Charming Charlie lives life to the Max by Kate Sears


Suzie has lost count of how many dogs she has fostered but guesses it would be more than 50 by now.  She’s been involved in rescuing dogs, assisted several rescue groups with grooming severely neglected dogs, fostered and adopted dogs, and has taken on the role of palliative fostering, which is both heartbreaking and rewarding.

So, without further ado, let’s meet Charlie!

He was six months old when Suzie fostered him. He’d been bred to be a ‘teacup’ dog, which can command huge prices for their breeders. Suzie stresses you should only go to a registered dog breeder, and even then it’s vital to confirm they are ethical.  ‘Adopt, don’t shop’ is always the better and more rewarding option.

To achieve a ‘teacup’ dog, generally dogs with different genetic issues are inbred, creating tiny dogs that may look super cute but come with a plethora of health problems. Poor Charlie suffered from hydrocephalus and encephalitis, and the vet even suspected chiari malformation. As a result he’s unable to handle heat, and the pressure in his brain quickly builds up and causes issues with his spine and back legs, which in turn causes him to overheat quickly. He’s been a strong little man and undergone a lot of physio to improve the strength in his back legs, but he still endures a heart murmur and severe dry eye. It’s sad that the original owners didn’t want him because he wasn’t perfect.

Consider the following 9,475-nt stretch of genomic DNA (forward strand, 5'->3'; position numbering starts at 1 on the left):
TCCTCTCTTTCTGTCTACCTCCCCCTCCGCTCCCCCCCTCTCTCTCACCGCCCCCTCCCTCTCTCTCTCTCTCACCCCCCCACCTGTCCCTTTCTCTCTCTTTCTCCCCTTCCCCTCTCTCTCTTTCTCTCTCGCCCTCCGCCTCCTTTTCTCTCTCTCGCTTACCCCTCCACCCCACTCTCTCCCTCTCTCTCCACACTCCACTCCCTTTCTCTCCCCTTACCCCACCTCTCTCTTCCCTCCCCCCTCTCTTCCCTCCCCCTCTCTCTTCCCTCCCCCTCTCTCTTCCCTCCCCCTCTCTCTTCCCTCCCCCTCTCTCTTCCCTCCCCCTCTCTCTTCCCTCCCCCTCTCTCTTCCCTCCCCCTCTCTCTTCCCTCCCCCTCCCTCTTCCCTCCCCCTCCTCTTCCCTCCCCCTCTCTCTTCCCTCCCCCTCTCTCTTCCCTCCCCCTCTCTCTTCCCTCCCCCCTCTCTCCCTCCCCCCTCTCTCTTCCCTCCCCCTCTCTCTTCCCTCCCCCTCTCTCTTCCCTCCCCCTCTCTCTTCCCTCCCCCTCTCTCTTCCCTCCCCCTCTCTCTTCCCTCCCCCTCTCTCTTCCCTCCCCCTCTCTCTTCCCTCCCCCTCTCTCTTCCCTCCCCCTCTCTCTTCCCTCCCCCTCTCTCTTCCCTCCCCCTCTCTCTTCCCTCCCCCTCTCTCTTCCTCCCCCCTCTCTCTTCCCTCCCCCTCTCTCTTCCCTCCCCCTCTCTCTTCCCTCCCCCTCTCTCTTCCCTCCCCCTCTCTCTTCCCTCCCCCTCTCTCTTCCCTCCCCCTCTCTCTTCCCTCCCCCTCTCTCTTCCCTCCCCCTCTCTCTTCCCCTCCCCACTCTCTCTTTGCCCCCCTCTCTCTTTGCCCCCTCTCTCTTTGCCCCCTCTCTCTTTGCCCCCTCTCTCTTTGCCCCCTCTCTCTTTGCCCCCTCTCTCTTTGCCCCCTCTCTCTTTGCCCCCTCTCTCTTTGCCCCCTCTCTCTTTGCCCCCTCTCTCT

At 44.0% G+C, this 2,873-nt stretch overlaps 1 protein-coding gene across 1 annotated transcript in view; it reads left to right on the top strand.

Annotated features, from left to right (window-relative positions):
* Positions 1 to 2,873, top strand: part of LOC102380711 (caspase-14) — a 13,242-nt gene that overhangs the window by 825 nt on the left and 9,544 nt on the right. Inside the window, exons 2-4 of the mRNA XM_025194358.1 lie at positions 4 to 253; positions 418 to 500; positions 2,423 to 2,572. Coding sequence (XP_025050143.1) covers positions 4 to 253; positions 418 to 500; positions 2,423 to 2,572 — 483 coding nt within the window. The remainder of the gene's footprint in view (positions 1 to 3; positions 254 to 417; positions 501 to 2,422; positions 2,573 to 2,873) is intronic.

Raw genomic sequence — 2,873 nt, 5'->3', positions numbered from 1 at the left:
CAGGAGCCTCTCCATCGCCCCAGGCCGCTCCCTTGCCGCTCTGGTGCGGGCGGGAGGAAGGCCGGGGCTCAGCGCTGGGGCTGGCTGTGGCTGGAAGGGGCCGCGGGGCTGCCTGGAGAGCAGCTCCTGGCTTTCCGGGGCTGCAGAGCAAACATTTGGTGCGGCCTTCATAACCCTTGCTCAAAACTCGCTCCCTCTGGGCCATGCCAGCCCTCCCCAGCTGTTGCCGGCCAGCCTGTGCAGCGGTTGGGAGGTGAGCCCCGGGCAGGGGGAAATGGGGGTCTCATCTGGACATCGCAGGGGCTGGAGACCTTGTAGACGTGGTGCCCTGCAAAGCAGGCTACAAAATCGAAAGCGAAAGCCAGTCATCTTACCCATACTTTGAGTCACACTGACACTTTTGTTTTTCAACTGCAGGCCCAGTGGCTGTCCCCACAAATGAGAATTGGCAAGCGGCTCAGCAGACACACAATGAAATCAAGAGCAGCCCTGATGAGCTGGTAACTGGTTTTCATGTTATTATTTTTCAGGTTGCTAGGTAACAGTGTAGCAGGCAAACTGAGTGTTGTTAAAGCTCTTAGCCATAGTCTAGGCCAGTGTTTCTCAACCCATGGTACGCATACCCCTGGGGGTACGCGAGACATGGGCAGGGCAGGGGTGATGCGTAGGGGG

Even though Charlie is fully grown he’s only the size of Suzie’s chihuahua, but he’s perfect for her son, Max.  The pair have the absolute sweetest natures and are inseparable. Charlie’s relaxed nature means he hasn’t been stressed out by the typical toddler behaviour and he just thrives on the attention Max loves giving him. Max looks after his best friend and makes sure Charlie is kept cool at all times, and Charlie can sense when Max is sad or unwell and curls up next to him on the bed and stays there all night.

“I have taught Max from a very young age how to be gentle with the dogs and how to interact with them,” says Suzie.

Although the two look like butter wouldn’t melt in their mouths, they do get up to mischief.

“Charlie is always following Max around because Max has learnt how to get to the dog treats. He sneaks into the cupboard and gets them out. But if I bust him he just tells me that ‘Charlie’s tummy was rumbling’.

“Max's favourite thing to do is to ride his trike while holding on to a tub with wheels that Charlie sits in, and he says he is taking him for a drive. And if there’s water or mud in the backyard, you can rest assured they will find it.”

Charlie will always have his health challenges, but with Max looking out for him, he’s in good hands!

Follow these two best friends as they grow up and discover the world side by side at @justaboyandhisrescuedog on Instagram.